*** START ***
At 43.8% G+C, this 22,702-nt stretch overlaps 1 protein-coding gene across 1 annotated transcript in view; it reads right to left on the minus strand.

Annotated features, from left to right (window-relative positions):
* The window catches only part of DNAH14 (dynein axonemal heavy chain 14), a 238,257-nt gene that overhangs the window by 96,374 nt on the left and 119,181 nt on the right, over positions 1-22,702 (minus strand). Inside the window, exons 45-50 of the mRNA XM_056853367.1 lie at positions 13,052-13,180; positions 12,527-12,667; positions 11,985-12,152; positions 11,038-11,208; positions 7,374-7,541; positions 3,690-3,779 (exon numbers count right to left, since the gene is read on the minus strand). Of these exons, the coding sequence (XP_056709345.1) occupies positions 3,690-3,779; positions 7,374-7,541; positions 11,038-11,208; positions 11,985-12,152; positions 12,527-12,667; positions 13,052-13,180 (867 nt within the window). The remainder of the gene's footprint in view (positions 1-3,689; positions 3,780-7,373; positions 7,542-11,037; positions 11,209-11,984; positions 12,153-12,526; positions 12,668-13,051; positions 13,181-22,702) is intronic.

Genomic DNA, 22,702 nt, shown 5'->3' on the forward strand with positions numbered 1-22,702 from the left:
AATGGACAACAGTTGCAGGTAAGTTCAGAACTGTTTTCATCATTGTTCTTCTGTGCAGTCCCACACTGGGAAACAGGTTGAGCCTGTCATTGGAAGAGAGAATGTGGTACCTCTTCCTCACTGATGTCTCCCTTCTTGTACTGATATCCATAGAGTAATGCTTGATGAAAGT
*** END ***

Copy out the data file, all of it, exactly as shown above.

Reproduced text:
At 43.8% G+C, this 22,702-nt stretch overlaps 1 protein-coding gene across 1 annotated transcript in view; it reads right to left on the minus strand.

Annotated features, from left to right (window-relative positions):
* The window catches only part of DNAH14 (dynein axonemal heavy chain 14), a 238,257-nt gene that overhangs the window by 96,374 nt on the left and 119,181 nt on the right, over positions 1-22,702 (minus strand). Inside the window, exons 45-50 of the mRNA XM_056853367.1 lie at positions 13,052-13,180; positions 12,527-12,667; positions 11,985-12,152; positions 11,038-11,208; positions 7,374-7,541; positions 3,690-3,779 (exon numbers count right to left, since the gene is read on the minus strand). Of these exons, the coding sequence (XP_056709345.1) occupies positions 3,690-3,779; positions 7,374-7,541; positions 11,038-11,208; positions 11,985-12,152; positions 12,527-12,667; positions 13,052-13,180 (867 nt within the window). The remainder of the gene's footprint in view (positions 1-3,689; positions 3,780-7,373; positions 7,542-11,037; positions 11,209-11,984; positions 12,153-12,526; positions 12,668-13,051; positions 13,181-22,702) is intronic.

Genomic DNA, 22,702 nt, shown 5'->3' on the forward strand with positions numbered 1-22,702 from the left:
AATGGACAACAGTTGCAGGTAAGTTCAGAACTGTTTTCATCATTGTTCTTCTGTGCAGTCCCACACTGGGAAACAGGTTGAGCCTGTCATTGGAAGAGAGAATGTGGTACCTCTTCCTCACTGATGTCTCCCTTCTTGTACTGATATCCATAGAGTAATGCTTGATGAAAGT